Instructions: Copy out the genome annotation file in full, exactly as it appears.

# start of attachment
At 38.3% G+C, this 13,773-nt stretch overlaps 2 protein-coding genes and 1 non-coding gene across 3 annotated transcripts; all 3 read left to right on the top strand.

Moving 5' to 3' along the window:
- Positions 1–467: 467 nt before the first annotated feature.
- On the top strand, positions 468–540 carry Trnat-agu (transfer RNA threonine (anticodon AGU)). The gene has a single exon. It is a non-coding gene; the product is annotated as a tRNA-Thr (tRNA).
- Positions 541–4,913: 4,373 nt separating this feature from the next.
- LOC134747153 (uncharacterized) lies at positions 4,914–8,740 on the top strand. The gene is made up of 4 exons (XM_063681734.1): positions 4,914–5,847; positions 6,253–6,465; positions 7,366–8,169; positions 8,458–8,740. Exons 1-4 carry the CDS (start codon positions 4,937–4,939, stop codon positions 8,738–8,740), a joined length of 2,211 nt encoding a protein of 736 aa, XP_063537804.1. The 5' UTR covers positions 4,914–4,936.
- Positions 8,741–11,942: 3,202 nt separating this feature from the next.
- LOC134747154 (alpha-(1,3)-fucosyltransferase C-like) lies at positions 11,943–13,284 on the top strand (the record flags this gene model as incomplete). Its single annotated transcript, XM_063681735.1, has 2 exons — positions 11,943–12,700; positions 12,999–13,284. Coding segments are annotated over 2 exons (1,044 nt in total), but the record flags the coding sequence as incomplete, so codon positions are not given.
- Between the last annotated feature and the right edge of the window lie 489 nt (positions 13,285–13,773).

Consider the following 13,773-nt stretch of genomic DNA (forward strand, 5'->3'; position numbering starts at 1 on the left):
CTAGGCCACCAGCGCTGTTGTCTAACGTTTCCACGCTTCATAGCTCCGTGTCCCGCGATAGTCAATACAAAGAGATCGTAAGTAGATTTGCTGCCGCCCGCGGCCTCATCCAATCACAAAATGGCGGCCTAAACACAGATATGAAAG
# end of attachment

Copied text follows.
At 38.3% G+C, this 13,773-nt stretch overlaps 2 protein-coding genes and 1 non-coding gene across 3 annotated transcripts; all 3 read left to right on the top strand.

Moving 5' to 3' along the window:
- Positions 1–467: 467 nt before the first annotated feature.
- On the top strand, positions 468–540 carry Trnat-agu (transfer RNA threonine (anticodon AGU)). The gene has a single exon. It is a non-coding gene; the product is annotated as a tRNA-Thr (tRNA).
- Positions 541–4,913: 4,373 nt separating this feature from the next.
- LOC134747153 (uncharacterized) lies at positions 4,914–8,740 on the top strand. The gene is made up of 4 exons (XM_063681734.1): positions 4,914–5,847; positions 6,253–6,465; positions 7,366–8,169; positions 8,458–8,740. Exons 1-4 carry the CDS (start codon positions 4,937–4,939, stop codon positions 8,738–8,740), a joined length of 2,211 nt encoding a protein of 736 aa, XP_063537804.1. The 5' UTR covers positions 4,914–4,936.
- Positions 8,741–11,942: 3,202 nt separating this feature from the next.
- LOC134747154 (alpha-(1,3)-fucosyltransferase C-like) lies at positions 11,943–13,284 on the top strand (the record flags this gene model as incomplete). Its single annotated transcript, XM_063681735.1, has 2 exons — positions 11,943–12,700; positions 12,999–13,284. Coding segments are annotated over 2 exons (1,044 nt in total), but the record flags the coding sequence as incomplete, so codon positions are not given.
- Between the last annotated feature and the right edge of the window lie 489 nt (positions 13,285–13,773).

Consider the following 13,773-nt stretch of genomic DNA (forward strand, 5'->3'; position numbering starts at 1 on the left):
CTAGGCCACCAGCGCTGTTGTCTAACGTTTCCACGCTTCATAGCTCCGTGTCCCGCGATAGTCAATACAAAGAGATCGTAAGTAGATTTGCTGCCGCCCGCGGCCTCATCCAATCACAAAATGGCGGCCTAAACACAGATATGAAAG